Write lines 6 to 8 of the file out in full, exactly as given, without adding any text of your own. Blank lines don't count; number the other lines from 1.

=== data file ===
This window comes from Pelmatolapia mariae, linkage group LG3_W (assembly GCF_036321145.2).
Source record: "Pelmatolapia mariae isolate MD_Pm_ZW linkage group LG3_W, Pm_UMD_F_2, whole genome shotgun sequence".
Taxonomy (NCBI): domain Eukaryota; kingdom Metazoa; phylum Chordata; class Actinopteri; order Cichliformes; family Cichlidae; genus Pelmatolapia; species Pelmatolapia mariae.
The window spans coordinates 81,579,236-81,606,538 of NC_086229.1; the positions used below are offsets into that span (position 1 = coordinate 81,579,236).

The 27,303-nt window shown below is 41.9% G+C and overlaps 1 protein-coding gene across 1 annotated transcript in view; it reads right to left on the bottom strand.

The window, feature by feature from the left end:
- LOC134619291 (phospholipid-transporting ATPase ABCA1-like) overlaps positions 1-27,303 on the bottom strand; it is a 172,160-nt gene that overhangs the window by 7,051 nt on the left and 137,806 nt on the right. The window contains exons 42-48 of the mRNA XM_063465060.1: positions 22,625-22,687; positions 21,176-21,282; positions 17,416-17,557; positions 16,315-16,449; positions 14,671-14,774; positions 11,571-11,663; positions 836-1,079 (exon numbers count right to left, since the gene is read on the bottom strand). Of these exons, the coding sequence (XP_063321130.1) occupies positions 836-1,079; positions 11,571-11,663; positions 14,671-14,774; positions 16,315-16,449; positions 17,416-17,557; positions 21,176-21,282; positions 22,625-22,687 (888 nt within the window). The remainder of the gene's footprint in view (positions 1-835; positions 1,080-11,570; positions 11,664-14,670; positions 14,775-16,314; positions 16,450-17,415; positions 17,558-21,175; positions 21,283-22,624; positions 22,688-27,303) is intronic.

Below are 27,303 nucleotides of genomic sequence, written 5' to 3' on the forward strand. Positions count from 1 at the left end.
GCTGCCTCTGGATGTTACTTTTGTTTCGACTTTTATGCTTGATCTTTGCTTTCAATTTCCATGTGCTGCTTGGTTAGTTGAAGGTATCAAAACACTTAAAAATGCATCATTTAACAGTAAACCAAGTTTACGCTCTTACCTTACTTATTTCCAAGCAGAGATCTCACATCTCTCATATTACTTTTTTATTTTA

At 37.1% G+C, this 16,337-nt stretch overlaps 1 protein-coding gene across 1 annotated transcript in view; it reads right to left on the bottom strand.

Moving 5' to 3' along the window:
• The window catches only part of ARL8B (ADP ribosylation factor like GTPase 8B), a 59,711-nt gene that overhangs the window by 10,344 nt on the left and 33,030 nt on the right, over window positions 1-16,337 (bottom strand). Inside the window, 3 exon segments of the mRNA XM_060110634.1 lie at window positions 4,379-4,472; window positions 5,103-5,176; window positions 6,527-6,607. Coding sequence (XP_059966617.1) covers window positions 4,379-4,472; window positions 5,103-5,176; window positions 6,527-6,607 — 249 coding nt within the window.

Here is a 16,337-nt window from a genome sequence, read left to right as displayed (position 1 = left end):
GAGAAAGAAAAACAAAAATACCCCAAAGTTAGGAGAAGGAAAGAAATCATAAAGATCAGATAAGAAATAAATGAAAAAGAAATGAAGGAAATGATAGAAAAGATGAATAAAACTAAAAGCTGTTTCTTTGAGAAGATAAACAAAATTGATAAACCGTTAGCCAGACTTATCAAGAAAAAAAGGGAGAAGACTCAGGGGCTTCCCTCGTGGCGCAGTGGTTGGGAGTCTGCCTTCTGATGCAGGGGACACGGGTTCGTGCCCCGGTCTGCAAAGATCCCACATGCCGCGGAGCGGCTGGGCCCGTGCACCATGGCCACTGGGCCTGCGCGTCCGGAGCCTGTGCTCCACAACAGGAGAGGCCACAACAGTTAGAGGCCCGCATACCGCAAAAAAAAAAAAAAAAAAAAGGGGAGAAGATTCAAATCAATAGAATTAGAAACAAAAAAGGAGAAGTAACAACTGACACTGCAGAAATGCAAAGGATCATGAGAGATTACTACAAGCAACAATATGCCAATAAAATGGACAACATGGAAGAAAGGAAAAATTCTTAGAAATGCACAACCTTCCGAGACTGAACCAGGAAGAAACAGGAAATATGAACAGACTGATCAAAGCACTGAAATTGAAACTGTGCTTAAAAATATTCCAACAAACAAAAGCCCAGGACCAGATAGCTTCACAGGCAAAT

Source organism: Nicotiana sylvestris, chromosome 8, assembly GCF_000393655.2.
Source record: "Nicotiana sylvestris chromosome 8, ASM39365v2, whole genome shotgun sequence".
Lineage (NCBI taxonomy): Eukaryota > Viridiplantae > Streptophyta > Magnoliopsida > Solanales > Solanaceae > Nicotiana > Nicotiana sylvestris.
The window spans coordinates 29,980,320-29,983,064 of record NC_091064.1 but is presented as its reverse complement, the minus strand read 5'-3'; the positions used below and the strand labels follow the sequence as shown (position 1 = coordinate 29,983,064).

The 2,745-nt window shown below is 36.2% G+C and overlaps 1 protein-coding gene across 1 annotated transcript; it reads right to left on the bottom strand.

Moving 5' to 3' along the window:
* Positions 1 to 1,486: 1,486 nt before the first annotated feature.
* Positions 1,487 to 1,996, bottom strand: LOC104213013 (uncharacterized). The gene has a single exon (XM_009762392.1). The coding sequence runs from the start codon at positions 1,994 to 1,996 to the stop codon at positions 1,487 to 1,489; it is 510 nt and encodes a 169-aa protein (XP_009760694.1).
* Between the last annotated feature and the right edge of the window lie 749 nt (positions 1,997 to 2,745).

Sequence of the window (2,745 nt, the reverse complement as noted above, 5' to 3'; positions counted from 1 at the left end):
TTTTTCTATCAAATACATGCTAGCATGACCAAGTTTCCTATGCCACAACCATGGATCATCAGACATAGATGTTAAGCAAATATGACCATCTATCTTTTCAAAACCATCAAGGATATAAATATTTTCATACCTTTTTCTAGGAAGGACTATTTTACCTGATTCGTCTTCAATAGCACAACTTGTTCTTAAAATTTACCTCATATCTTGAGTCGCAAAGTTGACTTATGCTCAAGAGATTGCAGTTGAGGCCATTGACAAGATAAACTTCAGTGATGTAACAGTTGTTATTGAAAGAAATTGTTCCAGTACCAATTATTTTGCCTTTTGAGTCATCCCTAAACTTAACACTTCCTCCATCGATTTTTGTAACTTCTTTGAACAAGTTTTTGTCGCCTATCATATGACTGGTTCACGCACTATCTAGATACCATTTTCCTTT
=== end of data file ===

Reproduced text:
The window, feature by feature from the left end:
- LOC134619291 (phospholipid-transporting ATPase ABCA1-like) overlaps positions 1-27,303 on the bottom strand; it is a 172,160-nt gene that overhangs the window by 7,051 nt on the left and 137,806 nt on the right. The window contains exons 42-48 of the mRNA XM_063465060.1: positions 22,625-22,687; positions 21,176-21,282; positions 17,416-17,557; positions 16,315-16,449; positions 14,671-14,774; positions 11,571-11,663; positions 836-1,079 (exon numbers count right to left, since the gene is read on the bottom strand). Of these exons, the coding sequence (XP_063321130.1) occupies positions 836-1,079; positions 11,571-11,663; positions 14,671-14,774; positions 16,315-16,449; positions 17,416-17,557; positions 21,176-21,282; positions 22,625-22,687 (888 nt within the window). The remainder of the gene's footprint in view (positions 1-835; positions 1,080-11,570; positions 11,664-14,670; positions 14,775-16,314; positions 16,450-17,415; positions 17,558-21,175; positions 21,283-22,624; positions 22,688-27,303) is intronic.

Below are 27,303 nucleotides of genomic sequence, written 5' to 3' on the forward strand. Positions count from 1 at the left end.